Having taken the temperature of the room, I decided to put the speech that I’d crafted to one side and speak ex-tempore on my reasons for undertaking the mammoth task of writing a business book, in an age when the rules were being re-written as a result of the global recession and credit crisis. Importantly, I remembered to thank a few people who’d made the event happen. I took the opportunity to thank my wife, as without her support and love, I wouldn’t have been able to see this project to completion.

I had a great night. I felt humbled by the massive turnout. I was touched with the words that were spoken about me, the book, my firm, and my family.

At the end of the night, I struggled to articulate my emotions, and hence have take a few days to write this post, but the over-arching message remains the same – ‘thanks’.

You can read a write-up of the event, take a look at the pics, and watch footage of the speeches here:

Mark Kobayashi-Hillary’s also uploaded some photos and videos, which can be accessed here:

Houston, we have lift off…

So, here we are. The big day’s arrived and it’s put in perspective the efforts of the past three years to research and write this book.

Coincidentally, the Financial Times has also carried a balanced review of the book, of which the best quote that summarises the rationale with which I started this endeavour, is:

“The interviewees chosen in India Inc. represent an interesting cross-section of today’s Indian business leaders, beyond the largest industrialists. It will be welcomed by many readers in a country that has a voracious appetite for business books, particularly biographical accounts of how a successful entrepreneur or businessperson overcame the country’s notorious red tape and poor infrastructure to make millions.”

“For readers who want a light introduction to these personalities, India Inc provides an easy read with occasional vignettes.”

Shall write about the launch event tomorrow…

Launch week – update

I promised to send regular updates on the progress of the book, so here goes:

I was asked to write a guest column for Business World, in which I offer some nuggets from the interviews I conducted with the entrepreneurs – such as how they are fundamentally different to their Western peers. You can read the article here: http://www.businessworld.in/bw/2010_01_15_Enterprising_India_Inc.html

I’ve also been asked to write a comment piece in the Economic Times of India on what India Inc can teach the world. Let me know if you have any views or ideas to incorporate. On the issue of PR, Real Business Magazine is going to feature two extracts from my book, as are a number of various trade magazines.

With regards to events, we had a small family ceremony this weekend at the legendary Hare Krishna temple in Watford, which used to be George Harrison’s home, where my family invited some close friends to share the moment. Later this week, we have the main UK launch event in which we expect around 150 of our clients, associates, and friends to attend – should be great fun.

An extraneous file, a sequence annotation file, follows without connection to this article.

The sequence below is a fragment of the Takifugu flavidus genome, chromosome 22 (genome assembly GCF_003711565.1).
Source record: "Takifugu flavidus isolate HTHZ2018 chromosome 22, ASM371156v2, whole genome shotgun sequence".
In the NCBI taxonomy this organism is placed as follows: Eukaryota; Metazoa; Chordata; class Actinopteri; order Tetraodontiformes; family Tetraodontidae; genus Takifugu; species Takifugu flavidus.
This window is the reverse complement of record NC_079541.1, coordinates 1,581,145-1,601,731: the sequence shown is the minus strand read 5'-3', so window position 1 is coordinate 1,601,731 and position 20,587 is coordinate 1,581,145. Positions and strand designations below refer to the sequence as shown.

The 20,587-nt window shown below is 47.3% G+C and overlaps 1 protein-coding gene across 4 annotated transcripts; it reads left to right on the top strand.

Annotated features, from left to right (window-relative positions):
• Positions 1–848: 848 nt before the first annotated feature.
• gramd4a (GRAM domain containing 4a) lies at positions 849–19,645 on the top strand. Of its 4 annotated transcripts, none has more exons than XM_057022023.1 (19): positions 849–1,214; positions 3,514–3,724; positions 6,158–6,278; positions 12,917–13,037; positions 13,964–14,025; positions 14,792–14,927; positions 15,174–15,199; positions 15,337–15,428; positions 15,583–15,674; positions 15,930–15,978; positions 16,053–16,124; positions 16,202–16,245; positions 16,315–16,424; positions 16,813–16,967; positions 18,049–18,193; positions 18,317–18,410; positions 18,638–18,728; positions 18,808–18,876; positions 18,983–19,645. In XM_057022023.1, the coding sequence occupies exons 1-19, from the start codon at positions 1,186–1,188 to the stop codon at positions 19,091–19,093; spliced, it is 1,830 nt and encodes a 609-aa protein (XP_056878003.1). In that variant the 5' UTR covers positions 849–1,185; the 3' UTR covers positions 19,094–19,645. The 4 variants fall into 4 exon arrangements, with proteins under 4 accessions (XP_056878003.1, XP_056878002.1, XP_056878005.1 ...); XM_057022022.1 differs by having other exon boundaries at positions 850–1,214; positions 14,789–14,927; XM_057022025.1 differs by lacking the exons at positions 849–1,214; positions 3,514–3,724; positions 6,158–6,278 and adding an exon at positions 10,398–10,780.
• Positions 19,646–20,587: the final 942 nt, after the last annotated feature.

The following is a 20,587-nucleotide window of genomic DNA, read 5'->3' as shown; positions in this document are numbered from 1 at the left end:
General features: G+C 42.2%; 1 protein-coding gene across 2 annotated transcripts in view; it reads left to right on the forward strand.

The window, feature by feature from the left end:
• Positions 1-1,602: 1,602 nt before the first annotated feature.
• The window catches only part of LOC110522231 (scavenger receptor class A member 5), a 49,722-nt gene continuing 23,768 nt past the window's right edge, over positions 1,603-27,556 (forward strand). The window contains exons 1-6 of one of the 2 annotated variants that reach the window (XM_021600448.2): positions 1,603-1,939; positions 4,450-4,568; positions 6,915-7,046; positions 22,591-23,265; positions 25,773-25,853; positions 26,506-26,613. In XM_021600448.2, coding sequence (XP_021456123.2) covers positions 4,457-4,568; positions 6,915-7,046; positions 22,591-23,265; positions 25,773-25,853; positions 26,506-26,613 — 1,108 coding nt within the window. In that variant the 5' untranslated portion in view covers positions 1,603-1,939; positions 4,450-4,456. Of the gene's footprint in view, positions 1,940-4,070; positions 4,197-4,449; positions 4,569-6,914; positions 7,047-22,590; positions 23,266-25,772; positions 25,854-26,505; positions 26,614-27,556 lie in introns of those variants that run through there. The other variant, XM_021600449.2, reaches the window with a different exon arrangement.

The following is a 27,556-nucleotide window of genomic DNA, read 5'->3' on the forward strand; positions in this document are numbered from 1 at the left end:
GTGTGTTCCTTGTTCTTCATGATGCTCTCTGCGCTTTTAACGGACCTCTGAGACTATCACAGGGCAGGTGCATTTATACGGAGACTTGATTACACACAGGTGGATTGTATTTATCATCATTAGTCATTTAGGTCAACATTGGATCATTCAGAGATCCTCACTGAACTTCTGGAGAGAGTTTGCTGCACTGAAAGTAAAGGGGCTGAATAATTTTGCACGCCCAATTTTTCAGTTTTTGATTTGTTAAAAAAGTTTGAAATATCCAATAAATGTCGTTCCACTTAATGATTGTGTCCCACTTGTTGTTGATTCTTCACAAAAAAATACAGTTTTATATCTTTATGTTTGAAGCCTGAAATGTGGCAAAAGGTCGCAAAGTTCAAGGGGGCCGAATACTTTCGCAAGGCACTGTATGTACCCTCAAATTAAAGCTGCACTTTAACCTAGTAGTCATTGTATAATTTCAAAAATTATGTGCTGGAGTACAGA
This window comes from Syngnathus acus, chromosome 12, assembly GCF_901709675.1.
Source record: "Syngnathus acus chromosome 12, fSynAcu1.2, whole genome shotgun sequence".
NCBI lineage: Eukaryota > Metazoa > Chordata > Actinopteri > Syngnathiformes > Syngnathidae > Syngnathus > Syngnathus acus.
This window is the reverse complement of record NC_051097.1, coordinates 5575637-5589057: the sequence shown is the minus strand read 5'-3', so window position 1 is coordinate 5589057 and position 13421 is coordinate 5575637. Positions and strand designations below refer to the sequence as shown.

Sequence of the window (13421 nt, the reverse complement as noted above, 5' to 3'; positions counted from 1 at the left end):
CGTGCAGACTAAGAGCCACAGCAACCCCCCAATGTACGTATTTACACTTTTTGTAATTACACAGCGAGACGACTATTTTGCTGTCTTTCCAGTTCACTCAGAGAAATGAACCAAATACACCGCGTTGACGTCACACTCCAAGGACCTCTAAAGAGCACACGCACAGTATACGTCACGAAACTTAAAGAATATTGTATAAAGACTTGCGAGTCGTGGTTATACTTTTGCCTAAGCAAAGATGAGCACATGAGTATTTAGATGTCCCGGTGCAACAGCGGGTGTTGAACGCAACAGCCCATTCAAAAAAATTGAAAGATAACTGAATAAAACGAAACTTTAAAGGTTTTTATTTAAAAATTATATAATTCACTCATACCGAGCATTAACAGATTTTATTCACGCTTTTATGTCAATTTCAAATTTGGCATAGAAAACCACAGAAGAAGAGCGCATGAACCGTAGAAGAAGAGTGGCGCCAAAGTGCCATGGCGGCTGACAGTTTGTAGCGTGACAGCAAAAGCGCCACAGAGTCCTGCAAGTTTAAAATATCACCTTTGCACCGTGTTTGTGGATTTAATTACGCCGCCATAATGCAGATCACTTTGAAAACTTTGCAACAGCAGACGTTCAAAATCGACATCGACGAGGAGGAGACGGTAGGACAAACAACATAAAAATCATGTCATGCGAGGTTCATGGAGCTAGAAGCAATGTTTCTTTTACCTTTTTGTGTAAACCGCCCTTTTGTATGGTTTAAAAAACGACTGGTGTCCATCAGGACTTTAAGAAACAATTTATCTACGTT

On India Inc, the story that caught my attention is the proposed bid by Anil Ambani to acquire the beleagured Hollywood studio, Metro-Goldwyn-Mayer (MGM), whose back catalogue includes the James Bond series, Ben Hur, The Wizard of Oz and Gone With The Wind – all major blockbusters. Last year, Ambani inked a deal with Steven Spielberg to produce some films together which raised some eyebrows – it’s also one of the major conversations I had with Kishore Lulla, Chairman of Eros, who’s featured in my book.

Feel free to send me your thoughts on what I should write in the Economic Times piece.

If you haven’t already so, you can join the Facebook fan page by clicking here: www.facebook.com/indiaincthebook

Tell Google, India NOT China is the future

Google should shift its focus to India, where a free press exists and is encouraged – unlike China, which censors almost everything, and uses it’s heavy hand in dictating terms, with the “national interest” in mind.

With a middle class the size of the entire US population – armed with disposable income; with a fundamental belief in democracy and the rule of law; with a free and critical press – most businesses would be better off in the longer term looking at India, rather than targeting short-sighted revenues in the “people’s republic”.

Despite it’s obvious failings and comparative slower growth rate (6.5%!), I could go on & on to offer my view on why India is a much better suited place for Google, but I’m interested in what you think. Do you think India is a better bet than China?

Let your comments flow…

A few years ago, a wordsmith conjured up the following phrase which encapsulate, at least for me, why Google ought to shift its focus: ‘India: the fastest growing, free market democracy”. Case closed, as far as I’m concerned.

What’s wrong with the Aussies?

I’m going to keep this short. Australia needs to get on top of what is obviously more than “a law & order issue”. Else, they’re going to find upto $2bn wiped away from their economy, and subsequently find themselves out of favour with one of the world’s most powerful economic players.